Poster Australian Marine Sciences Association 2022

A Stratified Transect Approach Captures Reef Complexity With Canopy-Forming Organisms (#470)

Hillary A Smith 1 2 , David G Bourne 1 3 , Lisa Boström-Einarsson 4 5
  1. College of Science and Engineering, James Cook University, Townsville
  2. University of New South Wales, Sydney
  3. Australian Institute of Marine Science, Townsville
  4. Lancaster Environment Centre, Lancaster, UK
  5. TropWater, James Cook University, Townsville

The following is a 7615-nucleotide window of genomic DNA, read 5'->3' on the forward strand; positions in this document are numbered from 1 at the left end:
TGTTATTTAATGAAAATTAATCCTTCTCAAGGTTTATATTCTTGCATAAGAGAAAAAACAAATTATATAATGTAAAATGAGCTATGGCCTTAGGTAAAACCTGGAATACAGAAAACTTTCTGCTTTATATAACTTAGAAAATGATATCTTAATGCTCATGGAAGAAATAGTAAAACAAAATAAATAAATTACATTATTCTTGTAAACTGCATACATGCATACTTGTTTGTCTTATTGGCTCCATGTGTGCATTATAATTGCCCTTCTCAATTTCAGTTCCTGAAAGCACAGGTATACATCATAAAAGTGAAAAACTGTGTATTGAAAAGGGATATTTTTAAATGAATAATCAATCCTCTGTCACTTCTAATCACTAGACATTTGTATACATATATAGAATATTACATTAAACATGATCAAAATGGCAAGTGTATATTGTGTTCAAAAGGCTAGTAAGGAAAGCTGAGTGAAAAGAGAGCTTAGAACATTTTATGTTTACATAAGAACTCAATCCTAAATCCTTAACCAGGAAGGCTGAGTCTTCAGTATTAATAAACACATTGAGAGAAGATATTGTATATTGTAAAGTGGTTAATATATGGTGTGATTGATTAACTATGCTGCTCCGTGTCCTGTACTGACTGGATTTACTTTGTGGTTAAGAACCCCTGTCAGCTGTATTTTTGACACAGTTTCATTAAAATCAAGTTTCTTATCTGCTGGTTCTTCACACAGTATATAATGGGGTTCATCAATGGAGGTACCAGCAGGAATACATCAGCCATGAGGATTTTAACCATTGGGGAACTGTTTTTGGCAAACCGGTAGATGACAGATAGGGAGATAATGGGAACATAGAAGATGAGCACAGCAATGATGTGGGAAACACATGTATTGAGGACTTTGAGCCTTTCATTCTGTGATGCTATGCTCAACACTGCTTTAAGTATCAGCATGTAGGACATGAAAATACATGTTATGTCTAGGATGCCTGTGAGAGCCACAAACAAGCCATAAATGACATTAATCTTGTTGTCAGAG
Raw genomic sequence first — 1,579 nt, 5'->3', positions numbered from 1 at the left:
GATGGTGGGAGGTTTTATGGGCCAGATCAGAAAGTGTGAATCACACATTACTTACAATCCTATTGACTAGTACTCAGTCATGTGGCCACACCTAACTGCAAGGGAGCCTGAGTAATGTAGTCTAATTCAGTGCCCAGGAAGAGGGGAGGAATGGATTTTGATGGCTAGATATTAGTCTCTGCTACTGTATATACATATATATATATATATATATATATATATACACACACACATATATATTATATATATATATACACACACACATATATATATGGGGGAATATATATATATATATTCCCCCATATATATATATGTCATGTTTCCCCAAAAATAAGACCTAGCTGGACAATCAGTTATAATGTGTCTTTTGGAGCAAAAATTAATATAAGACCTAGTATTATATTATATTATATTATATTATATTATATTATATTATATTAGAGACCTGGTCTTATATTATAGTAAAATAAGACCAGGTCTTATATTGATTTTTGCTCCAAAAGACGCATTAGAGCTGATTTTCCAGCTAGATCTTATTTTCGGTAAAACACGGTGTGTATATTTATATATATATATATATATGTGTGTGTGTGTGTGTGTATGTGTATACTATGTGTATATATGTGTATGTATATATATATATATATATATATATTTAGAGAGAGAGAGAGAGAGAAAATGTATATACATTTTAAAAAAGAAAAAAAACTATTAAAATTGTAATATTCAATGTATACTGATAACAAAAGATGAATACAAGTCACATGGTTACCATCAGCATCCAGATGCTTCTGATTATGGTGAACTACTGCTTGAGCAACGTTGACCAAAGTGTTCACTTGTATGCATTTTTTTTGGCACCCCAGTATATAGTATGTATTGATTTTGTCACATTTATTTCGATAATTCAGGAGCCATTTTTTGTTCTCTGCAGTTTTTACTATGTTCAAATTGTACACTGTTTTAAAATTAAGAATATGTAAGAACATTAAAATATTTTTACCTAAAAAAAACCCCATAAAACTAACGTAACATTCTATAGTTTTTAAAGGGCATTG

Critical to understanding changes to reef community structure in response to anthropogenic impacts is developing effective methods to accurately document the abundance of different reef organisms. The most common techniques used to document coral reef communities rely on two traditional methods based on planar views, which tend to either over- or under-represent canopy-forming organisms, respectively. As canopy-forming organisms are likely to be affected by anthropogenic influences (corals negatively, algae positively), it is essential for monitoring programs to implement methods sufficient to document changes to the vertical dimension of coral reefs. Herein we propose a new survey approach to document canopy effects, suitable for implementation in algal-dominated systems. A vertically stratified transect, modified from a traditional point intercept transect, captures benthic and canopy-forming members of reef communities and estimates three dimensional complexity. To validate the ability of the method to detect changes in vertical reef structure, seaweed was removed from experimental quadrats and monitoring techniques were applied before and after four months of regrowth. A stratified method more accurately captured the three- dimensional change resulting from algal canopy growth, while resolving the over- and under-representation of algal biomass in two other common reef survey methods.